Newsflash: Women are already punished for their reproductive choices

Mar 31, 2016 at 2:20 p.m. ET
Image: Drew Angerer/Stringer/Getty Images News

Add another quote to your list of outrageous things Republican presidential front-runner Donald Trump has said. In an interview with Chris Matthews on MSNBC, he said women should be punished for having abortions. Well, guess what, Mr. Trump — for once you're ahead of the curve, because it turns out women are already being punished for many of their sexual choices, including pregnancy and abortion.

Trump later backpedaled.

But does his retraction even matter at this point? Aside from the fact that Trump made yet another shocking statement and the fact that we're all feeding into his reality-show media strategy by talking about this, he did bring up an important point, albeit one he likely didn't intend: Women are already punished for their reproductive choices, a fact I saw over and over and over again in my jobs as a rape crisis counselor and at a battered women's clinic.

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I spent two years trying to help women in almost every conceivable horrible situation, and if one thing was clear, it was that no matter what choices they made, they were being punished. I watched women who'd been raped, abused, beaten, tortured — including some women who'd attempted suicide to escape their desperate situations — make the most heart-wrenchingly impossible decisions, knowing they'd be punished no matter what they decided. And that's not even including the guilt they punished themselves with, the worries and what-ifs.

I saw teens who decided to keep a baby punished with economic hardship and shamed by their families. I also saw teens who gave up a baby for adoption punished with shame and regret.

I saw women who'd given birth in "ideal" situations (married, stable, healthy) punished economically by losing money, career advancements and retirement accounts. And this happened to some extent regardless of whether they chose to stay home and care for the children or if they chose to return to work.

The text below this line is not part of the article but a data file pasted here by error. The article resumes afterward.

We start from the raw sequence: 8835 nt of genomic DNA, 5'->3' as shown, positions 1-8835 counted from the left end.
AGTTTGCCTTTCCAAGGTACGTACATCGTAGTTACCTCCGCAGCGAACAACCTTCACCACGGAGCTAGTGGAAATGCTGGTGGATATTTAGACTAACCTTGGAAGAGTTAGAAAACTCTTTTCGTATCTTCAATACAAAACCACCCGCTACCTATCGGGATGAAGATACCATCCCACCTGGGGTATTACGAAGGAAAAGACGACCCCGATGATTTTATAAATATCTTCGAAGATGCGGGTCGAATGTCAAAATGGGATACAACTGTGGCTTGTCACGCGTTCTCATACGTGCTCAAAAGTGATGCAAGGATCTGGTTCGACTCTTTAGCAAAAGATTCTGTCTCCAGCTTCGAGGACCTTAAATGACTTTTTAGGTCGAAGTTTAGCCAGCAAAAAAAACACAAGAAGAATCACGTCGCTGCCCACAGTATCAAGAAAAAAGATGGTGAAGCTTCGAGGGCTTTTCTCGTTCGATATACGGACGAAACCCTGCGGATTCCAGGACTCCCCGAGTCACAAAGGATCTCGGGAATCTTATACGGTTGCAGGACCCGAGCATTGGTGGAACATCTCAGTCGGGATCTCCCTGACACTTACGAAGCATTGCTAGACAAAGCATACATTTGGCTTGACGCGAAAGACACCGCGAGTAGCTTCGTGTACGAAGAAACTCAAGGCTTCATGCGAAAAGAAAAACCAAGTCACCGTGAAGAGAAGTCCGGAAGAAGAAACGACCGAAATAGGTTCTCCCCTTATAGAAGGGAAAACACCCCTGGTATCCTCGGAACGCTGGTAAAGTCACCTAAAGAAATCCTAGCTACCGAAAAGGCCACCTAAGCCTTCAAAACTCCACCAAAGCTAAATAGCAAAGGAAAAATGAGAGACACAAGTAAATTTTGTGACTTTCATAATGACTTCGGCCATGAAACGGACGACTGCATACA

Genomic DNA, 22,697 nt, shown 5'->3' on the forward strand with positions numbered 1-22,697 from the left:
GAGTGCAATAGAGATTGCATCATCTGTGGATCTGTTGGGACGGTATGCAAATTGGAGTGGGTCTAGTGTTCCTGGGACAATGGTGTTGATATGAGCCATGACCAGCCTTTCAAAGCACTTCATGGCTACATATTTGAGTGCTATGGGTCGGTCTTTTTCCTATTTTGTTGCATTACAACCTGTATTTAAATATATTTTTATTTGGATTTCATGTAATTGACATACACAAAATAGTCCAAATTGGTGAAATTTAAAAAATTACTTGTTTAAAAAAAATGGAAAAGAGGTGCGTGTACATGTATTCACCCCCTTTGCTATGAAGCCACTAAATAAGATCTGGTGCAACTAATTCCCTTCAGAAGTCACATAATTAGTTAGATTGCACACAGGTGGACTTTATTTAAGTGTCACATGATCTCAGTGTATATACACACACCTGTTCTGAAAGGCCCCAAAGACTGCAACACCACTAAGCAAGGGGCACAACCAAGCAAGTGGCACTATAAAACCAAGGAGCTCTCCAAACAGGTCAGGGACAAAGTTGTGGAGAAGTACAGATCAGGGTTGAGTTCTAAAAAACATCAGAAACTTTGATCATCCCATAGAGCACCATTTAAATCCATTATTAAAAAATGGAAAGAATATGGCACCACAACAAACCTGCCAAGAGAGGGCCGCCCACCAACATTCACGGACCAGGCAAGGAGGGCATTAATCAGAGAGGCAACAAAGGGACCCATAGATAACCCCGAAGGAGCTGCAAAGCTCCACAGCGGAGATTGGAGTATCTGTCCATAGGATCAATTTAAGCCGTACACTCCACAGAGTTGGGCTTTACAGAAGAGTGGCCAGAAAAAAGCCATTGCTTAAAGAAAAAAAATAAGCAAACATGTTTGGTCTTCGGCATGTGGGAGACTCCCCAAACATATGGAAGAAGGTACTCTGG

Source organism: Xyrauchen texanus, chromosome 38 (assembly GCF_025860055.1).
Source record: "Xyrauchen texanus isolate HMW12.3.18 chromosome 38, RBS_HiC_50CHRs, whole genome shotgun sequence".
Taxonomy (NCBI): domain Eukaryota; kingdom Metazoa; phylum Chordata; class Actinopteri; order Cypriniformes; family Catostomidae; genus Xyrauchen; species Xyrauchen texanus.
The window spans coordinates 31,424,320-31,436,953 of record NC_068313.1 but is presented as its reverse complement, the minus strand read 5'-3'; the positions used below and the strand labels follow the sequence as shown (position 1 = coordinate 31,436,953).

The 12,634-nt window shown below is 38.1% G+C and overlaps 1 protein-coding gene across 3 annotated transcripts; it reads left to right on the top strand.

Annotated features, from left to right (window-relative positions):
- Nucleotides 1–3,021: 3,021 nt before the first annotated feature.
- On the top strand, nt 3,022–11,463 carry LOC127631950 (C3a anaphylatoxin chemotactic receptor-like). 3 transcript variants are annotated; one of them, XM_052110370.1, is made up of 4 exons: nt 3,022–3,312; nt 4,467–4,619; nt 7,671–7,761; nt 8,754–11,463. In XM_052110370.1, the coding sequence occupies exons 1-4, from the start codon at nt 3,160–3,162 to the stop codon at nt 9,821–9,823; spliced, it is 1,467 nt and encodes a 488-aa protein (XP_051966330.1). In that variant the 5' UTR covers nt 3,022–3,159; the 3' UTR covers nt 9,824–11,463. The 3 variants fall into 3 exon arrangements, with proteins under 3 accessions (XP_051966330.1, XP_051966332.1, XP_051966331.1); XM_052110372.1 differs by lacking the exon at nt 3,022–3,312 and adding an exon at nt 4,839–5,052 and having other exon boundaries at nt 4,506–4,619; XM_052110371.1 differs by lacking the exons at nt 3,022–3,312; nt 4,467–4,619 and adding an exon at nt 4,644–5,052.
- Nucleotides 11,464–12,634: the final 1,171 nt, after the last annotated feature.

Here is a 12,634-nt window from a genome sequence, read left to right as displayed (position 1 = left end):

I saw women who were sexually assaulted and then punished for doing something as minor as drinking at the wrong party, hence being held responsible for the crime against their own bodies.

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I saw women forced to decide whether they wanted to keep a pregnancy that resulted from rape. If they said yes, they were punished with daily reminders of their trauma. If they said no, they were punished with pain and social stigma.

I saw college girls punished for being sexually active, called sluts while the men they slept with got high-fives.

I saw women fleeing abusive relationships who had their own fertility used against them, with partners who impregnated them as an attempt to continue to keep them weak and dependent.

I saw gay and queer women punished for simply having sexuality.

I saw women who were sex workers punished in innumerable ways, both physically and mentally, for doing a job that many were forced into in the first place.

And I saw children, both born and unborn, punished for the atrocities foisted on their mothers. Because when the mother suffers, so does the child. Always.

I'm not saying I have all the answers or that any situation — particularly when it comes to things dealing with our sexuality, pregnancy and abortion — is black and white. Almost nothing, I discovered, fits tidily into a box of right or wrong. But one thing is quite clear: You don't have to punish women, because we already are.